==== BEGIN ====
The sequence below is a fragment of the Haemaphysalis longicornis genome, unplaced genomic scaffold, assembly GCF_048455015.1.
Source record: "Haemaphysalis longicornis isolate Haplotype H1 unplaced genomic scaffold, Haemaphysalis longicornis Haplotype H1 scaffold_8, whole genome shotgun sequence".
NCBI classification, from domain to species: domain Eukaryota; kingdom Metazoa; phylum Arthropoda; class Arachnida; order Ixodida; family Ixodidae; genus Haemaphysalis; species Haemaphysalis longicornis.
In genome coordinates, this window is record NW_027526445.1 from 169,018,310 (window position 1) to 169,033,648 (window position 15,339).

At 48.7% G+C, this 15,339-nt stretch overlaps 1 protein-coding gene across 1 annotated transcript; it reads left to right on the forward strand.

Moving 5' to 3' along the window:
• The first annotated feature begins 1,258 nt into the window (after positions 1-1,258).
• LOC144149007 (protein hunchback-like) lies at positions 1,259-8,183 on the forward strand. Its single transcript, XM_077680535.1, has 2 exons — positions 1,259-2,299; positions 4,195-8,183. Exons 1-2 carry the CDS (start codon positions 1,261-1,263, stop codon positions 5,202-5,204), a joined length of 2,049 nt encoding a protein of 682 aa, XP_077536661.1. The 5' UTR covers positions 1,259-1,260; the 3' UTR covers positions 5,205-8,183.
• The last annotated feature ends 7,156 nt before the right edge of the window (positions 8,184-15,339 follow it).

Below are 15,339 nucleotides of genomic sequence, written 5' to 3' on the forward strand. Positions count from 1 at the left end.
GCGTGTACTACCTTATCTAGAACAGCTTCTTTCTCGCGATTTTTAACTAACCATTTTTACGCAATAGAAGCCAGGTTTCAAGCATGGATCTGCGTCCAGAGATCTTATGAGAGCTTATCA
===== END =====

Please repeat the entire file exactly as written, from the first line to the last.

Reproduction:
The sequence below is a fragment of the Haemaphysalis longicornis genome, unplaced genomic scaffold, assembly GCF_048455015.1.
Source record: "Haemaphysalis longicornis isolate Haplotype H1 unplaced genomic scaffold, Haemaphysalis longicornis Haplotype H1 scaffold_8, whole genome shotgun sequence".
NCBI classification, from domain to species: domain Eukaryota; kingdom Metazoa; phylum Arthropoda; class Arachnida; order Ixodida; family Ixodidae; genus Haemaphysalis; species Haemaphysalis longicornis.
In genome coordinates, this window is record NW_027526445.1 from 169,018,310 (window position 1) to 169,033,648 (window position 15,339).

At 48.7% G+C, this 15,339-nt stretch overlaps 1 protein-coding gene across 1 annotated transcript; it reads left to right on the forward strand.

Moving 5' to 3' along the window:
• The first annotated feature begins 1,258 nt into the window (after positions 1-1,258).
• LOC144149007 (protein hunchback-like) lies at positions 1,259-8,183 on the forward strand. Its single transcript, XM_077680535.1, has 2 exons — positions 1,259-2,299; positions 4,195-8,183. Exons 1-2 carry the CDS (start codon positions 1,261-1,263, stop codon positions 5,202-5,204), a joined length of 2,049 nt encoding a protein of 682 aa, XP_077536661.1. The 5' UTR covers positions 1,259-1,260; the 3' UTR covers positions 5,205-8,183.
• The last annotated feature ends 7,156 nt before the right edge of the window (positions 8,184-15,339 follow it).

Below are 15,339 nucleotides of genomic sequence, written 5' to 3' on the forward strand. Positions count from 1 at the left end.
GCGTGTACTACCTTATCTAGAACAGCTTCTTTCTCGCGATTTTTAACTAACCATTTTTACGCAATAGAAGCCAGGTTTCAAGCATGGATCTGCGTCCAGAGATCTTATGAGAGCTTATCA